recording the pulses of high voltage or equivalent digits of a dialed number in the signal recording means.
3. A method according to claim 2, further comprising providing tone-detecting means to identify and record tone-modulated codes and/or digits.
4. A method according to claim 1, wherein recording is initiated when the calculated mean value is equal to or less than 80-85% of the reference voltage.
5. A method according to claim 1, wherein the calculated mean value of the voltage is an arithmetic mean of 200 to 5,000 samplings, preferably about 1000 samplings taken during a time interval of about 1 second.
6. A method according to claim 1, wherein the recording means comprise digital recording apparatus.
This is a division of application Ser. No. 07/775128, filed 5 Sep. 1991, now patented, U.S. Pat. No. 5,347,572, issued on Sep. 13, 1994, which application(s) are incorporated herein by reference.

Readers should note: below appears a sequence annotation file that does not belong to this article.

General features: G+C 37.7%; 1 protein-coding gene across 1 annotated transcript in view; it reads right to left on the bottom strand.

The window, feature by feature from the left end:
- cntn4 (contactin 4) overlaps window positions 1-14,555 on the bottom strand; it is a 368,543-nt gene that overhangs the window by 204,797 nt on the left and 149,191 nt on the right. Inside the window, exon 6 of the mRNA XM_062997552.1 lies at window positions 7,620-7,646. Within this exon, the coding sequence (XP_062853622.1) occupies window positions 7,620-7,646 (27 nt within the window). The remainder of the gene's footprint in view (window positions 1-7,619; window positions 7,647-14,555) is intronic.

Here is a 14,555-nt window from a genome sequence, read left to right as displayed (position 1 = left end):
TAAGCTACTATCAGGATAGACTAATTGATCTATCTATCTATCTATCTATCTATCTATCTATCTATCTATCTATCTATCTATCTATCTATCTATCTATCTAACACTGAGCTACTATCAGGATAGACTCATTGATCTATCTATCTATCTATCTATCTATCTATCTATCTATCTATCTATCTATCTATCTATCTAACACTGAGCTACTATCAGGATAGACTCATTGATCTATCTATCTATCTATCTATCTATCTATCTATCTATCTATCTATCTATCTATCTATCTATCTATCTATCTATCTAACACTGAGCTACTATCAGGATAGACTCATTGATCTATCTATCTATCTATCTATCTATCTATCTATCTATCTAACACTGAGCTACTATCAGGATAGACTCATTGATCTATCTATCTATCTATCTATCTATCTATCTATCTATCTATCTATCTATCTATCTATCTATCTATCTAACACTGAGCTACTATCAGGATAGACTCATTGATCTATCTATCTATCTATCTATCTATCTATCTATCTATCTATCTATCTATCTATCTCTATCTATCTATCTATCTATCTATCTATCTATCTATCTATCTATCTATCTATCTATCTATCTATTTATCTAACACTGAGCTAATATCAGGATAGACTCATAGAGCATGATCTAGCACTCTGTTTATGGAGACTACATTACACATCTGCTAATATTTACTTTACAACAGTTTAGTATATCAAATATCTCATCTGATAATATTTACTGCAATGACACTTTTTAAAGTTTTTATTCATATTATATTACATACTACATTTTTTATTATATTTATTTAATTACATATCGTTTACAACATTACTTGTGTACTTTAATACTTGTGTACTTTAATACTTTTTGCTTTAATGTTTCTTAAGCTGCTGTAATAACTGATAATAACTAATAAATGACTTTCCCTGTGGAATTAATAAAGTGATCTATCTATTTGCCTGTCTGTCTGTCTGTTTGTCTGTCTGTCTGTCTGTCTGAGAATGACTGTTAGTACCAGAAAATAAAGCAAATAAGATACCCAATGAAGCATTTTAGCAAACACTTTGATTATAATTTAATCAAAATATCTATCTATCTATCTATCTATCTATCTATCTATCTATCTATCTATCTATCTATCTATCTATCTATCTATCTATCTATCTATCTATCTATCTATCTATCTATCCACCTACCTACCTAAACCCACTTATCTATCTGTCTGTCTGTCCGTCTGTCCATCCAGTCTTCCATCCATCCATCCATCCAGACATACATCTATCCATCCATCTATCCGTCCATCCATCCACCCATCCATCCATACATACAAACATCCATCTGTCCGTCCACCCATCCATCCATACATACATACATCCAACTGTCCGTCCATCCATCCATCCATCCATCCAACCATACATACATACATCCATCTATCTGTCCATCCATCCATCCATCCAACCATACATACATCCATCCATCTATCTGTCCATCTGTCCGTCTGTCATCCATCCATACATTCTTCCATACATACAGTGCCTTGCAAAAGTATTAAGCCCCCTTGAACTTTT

The present invention relates to fax monitoring apparatus. More particularly, the invention relates to a monitoring apparatus which is capable of monitoring fax transmissions which take place between two fax transmitting apparatus connected through a telephone line.
In another aspect, the invention relates to the monitoring of telephone lines, and more particularly to a method by means of which it is possible to identify the type of activity associated with a telephone line which is being monitored, and to record such activity.
Fax transmissions have become more and more popular, and the volume of information transmitted through fax machines is increasing steadily. This has caused a number of problems, for instance, in that unauthorized transmission of material may occur from a given location, without leaving any trace, or fax machines may be used for criminal activities to bypass police wiretapping of normal telephone lines.
The present invention has as an object to provide a fax monitoring machine which may monitor, record, store and retrieve fax transmissions which intervene between any two fax machines. Thus, it is one object of the present invention to provide a machine which may be located between any two fax machines which are communicating, may receive information transmitted from both fax machines during communication, and may permit to follow a transmission and analyze the material transmitted.